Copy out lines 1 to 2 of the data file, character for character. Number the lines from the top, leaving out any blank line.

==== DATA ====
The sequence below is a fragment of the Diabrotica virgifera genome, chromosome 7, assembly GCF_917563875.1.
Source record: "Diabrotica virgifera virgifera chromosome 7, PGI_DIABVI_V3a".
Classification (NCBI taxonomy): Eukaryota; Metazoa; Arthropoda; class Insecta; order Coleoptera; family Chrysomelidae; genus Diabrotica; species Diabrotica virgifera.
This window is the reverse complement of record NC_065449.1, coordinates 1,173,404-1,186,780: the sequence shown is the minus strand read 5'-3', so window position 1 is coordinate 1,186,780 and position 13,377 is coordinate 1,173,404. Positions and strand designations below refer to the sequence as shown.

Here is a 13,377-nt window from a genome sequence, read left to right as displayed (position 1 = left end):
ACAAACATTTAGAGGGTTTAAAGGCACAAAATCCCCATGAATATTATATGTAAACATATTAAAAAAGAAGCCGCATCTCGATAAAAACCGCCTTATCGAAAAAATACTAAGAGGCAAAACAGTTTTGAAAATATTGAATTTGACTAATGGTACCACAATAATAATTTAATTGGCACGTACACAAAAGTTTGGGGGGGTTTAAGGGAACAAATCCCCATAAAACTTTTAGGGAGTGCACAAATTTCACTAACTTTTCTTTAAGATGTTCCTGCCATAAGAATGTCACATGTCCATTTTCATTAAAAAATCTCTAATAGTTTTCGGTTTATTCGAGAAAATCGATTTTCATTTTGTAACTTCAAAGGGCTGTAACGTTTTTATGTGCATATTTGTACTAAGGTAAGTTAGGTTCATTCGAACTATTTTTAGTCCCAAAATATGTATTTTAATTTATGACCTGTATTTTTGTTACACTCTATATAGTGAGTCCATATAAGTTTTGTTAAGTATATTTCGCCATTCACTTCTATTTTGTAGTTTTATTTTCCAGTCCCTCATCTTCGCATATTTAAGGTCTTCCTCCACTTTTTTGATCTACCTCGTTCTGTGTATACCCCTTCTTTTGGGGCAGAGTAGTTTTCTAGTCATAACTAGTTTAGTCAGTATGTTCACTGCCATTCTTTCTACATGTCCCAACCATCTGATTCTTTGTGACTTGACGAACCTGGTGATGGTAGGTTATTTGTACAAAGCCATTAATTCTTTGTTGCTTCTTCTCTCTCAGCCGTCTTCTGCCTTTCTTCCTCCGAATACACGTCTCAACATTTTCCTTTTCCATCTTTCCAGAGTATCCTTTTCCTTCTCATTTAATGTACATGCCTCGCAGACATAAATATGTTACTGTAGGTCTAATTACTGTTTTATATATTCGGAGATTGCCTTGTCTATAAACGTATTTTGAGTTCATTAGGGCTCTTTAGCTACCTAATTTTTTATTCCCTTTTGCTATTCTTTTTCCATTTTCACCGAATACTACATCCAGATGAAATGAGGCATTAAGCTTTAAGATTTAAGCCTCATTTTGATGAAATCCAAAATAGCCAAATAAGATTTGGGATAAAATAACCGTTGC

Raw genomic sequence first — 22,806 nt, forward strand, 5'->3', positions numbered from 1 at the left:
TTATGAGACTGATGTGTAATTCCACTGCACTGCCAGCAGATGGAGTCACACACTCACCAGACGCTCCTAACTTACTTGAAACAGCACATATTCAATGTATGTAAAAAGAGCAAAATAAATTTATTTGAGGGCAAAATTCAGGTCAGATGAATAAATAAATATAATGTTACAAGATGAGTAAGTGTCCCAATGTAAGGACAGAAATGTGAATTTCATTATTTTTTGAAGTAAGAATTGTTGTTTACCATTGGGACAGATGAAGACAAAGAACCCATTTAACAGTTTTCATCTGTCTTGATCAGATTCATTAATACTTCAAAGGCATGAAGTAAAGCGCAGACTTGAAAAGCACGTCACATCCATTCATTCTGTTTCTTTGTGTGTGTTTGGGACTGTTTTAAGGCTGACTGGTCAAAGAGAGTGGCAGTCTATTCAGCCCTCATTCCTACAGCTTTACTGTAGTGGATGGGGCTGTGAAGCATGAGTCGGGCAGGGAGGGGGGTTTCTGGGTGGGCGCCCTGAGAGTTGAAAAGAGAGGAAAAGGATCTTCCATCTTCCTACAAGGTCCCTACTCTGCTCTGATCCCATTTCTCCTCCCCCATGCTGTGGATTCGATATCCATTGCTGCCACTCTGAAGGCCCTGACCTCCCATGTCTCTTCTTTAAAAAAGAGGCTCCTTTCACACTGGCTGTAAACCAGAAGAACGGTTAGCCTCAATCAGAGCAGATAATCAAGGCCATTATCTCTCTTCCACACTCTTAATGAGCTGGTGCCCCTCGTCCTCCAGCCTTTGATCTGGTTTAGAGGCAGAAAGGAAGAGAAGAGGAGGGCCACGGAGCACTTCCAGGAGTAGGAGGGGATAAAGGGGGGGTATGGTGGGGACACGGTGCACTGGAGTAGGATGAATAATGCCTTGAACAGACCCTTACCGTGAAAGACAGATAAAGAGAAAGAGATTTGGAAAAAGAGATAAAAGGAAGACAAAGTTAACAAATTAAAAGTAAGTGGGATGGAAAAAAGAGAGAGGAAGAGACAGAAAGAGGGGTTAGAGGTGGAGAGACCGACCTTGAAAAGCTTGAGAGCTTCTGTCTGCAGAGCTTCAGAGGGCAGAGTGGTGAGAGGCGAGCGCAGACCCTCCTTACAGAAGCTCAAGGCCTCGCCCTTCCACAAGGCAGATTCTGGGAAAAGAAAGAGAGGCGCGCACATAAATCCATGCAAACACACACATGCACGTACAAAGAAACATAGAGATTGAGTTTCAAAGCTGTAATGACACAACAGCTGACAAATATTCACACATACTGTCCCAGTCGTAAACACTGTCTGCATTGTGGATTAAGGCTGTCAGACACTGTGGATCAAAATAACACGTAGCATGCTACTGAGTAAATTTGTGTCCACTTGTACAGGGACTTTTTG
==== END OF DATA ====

The sequence below is a fragment of the Diabrotica virgifera genome, chromosome 7, assembly GCF_917563875.1.
Source record: "Diabrotica virgifera virgifera chromosome 7, PGI_DIABVI_V3a".